Archive by Author

What should I do when I’m walking behind or passing a white woman late at night on the street?

15 Mar

Ever since I started talking to women about street harassment, I’ve tried to be more conscious of my presence as a man in settings where women are often made to feel unsafe. I have become especially conscious of this dynamic when I’m walking around or behind women late at night. A friend of mine once suggested that he crosses the street in these types of situations to avoid making the woman feel uncomfortable (he was Latino). I’ve done this a handful of times since then and will continue to do so, provided I’m not thrown too far off my original route.

But I still have some mixed feelings about this suggestion. For a while now, moments like these have exposed a rift in my mind. On one side of this rift is my militant/anti-racist/black nationalist self. This is the side of me committed to racial justice for all people of color, and especially for black men. It’s the side of me that’s been cultivated since I sat and watched Spike Lee’s Malcolm X with my family when I was 6 or 7 years old. On the other side of the rift is an intersectional feminist attempting to use their position of (male) privilege as a megaphone to help spread the voices of women who are harmed by sexism and misogyny on a daily basis. These overlapping but distinct parts of my consciousness crash into one another whenever a woman reacts fearfully to my presence.

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Boys Using Porn to Sexually Harass Boys

26 Feb

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Porn is normal. Porn is crazy. Porn is something every boy has on his personal cell phone. Everyone except me of course. Because I’m not sick. Though it’s not entirely perverted. Only sort of.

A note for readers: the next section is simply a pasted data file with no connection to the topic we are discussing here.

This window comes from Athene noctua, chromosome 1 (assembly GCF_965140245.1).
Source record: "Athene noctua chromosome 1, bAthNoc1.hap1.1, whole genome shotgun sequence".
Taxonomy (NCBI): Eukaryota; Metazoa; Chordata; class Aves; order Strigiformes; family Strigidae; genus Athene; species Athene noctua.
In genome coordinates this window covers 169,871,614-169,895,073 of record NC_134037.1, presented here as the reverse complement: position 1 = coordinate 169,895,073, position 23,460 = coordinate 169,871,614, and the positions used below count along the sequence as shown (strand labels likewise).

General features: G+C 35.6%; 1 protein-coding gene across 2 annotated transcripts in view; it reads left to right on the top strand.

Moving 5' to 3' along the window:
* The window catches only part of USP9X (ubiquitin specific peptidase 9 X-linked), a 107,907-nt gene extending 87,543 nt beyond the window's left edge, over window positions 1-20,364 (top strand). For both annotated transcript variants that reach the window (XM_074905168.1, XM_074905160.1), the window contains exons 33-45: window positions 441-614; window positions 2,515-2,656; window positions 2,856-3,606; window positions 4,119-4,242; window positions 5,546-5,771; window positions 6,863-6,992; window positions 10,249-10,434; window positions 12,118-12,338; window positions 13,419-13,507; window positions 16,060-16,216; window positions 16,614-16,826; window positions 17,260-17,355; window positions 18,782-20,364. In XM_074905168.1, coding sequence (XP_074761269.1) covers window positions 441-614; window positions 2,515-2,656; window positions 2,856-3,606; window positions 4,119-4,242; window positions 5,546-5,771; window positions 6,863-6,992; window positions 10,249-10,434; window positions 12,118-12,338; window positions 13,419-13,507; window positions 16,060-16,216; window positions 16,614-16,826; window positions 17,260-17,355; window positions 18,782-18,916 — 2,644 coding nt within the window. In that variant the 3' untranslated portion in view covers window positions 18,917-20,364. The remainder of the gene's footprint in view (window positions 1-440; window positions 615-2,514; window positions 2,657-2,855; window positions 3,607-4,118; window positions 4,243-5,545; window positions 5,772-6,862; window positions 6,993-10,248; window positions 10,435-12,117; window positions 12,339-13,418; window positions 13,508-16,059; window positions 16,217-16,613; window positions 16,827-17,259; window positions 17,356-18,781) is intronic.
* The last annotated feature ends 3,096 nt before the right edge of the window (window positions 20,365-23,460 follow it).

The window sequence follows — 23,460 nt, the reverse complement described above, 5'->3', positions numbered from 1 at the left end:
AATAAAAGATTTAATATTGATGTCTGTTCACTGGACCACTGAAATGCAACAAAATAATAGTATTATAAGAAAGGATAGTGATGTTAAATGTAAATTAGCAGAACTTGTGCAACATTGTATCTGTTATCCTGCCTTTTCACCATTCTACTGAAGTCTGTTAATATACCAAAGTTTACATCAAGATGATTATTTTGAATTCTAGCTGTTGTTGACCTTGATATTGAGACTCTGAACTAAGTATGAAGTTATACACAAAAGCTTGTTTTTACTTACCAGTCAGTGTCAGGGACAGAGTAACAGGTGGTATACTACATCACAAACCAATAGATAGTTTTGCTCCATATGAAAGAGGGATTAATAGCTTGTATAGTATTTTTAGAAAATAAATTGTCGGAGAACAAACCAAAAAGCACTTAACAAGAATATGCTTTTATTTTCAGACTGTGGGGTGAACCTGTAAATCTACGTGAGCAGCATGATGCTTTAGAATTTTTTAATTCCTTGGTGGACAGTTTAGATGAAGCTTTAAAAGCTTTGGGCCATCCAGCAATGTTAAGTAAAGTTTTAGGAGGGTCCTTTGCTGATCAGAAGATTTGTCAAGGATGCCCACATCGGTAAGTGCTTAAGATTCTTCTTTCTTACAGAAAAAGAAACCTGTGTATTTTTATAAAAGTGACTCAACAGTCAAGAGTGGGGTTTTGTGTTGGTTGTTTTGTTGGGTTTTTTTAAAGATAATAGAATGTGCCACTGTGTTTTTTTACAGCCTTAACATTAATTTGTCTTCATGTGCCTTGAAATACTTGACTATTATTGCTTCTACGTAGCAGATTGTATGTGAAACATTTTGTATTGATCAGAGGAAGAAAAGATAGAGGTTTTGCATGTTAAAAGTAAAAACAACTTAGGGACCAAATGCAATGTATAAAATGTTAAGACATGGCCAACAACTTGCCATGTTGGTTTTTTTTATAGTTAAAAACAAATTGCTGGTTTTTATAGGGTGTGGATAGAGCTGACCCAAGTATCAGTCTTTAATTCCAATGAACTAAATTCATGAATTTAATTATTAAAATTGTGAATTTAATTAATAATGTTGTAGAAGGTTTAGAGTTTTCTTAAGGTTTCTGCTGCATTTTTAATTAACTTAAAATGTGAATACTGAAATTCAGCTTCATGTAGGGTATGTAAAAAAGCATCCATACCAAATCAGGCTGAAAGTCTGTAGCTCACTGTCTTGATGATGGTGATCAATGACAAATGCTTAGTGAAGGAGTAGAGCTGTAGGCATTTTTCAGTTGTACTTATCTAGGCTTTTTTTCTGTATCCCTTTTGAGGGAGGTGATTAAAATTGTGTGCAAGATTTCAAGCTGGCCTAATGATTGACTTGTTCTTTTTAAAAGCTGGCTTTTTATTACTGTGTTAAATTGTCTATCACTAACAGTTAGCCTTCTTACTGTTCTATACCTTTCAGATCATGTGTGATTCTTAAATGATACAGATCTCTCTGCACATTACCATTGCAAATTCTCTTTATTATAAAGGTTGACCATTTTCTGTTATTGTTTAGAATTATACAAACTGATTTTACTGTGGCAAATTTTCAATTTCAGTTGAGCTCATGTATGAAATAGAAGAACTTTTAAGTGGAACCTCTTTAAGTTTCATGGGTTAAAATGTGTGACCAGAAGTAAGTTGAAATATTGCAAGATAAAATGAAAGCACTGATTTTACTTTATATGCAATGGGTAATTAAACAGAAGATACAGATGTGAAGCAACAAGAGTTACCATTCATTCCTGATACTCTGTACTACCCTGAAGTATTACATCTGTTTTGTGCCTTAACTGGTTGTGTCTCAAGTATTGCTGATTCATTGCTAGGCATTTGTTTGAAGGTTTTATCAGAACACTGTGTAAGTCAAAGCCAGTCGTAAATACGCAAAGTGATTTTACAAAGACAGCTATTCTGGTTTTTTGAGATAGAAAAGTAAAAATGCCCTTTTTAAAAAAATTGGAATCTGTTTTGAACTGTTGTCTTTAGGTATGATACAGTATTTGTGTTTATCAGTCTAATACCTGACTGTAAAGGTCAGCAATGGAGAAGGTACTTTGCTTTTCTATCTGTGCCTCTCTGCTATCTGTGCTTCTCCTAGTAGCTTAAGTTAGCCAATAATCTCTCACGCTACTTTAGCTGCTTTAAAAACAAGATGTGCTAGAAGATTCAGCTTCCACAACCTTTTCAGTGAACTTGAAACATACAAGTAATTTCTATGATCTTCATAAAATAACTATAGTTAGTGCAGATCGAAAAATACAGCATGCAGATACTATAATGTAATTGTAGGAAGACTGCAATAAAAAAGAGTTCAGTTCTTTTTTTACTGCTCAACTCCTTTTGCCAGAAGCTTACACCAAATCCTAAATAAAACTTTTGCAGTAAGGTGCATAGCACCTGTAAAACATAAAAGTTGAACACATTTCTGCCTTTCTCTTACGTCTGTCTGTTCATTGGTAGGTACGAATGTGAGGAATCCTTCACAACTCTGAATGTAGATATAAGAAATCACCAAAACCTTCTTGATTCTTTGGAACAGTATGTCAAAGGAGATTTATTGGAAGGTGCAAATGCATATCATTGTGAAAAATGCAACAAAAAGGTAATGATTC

These were some of the contradictions boys were trying to negotiate in the previous post from ‘Porn and Hookup Culture in a Primary School in Ireland’. Today we move on to exploring the competing discourses that pushed and pulled boys in all sorts of contradictory directions.

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The Glam Rock Rebellion

24 Jan
Brian Duffy - Photography Brian Duffy/Celia Philo/Philip Castle - Design/Artwork

Brian Duffy – Photography
Brian Duffy/Celia Philo/Philip Castle – Design/Artwork

Glam Rock is a musical subgenre and a cultural movement that evolved during the early ‘70s in Britain. Though Glam music is diverse, the performers are most distinguished from other musicians by their theatricality and public personas. Most Glam musicians were men who wore bright, form-fitting costumes, platform shoes, and makeup. Their on-stage personas were androgynous, exhibiting traits that were both stereotypically masculine and feminine. Glam performers drew from a diverse range of styles, including 1930s Hollywood glamour, 1950s pin-up sex appeal, Victorian literary and symbolist styles, science fiction, and ancient mythology (Auslander 57, 63, 87 and 141). Further, they were not afraid to step over established boundaries – their music often touched on taboo subject matter like overt sexuality.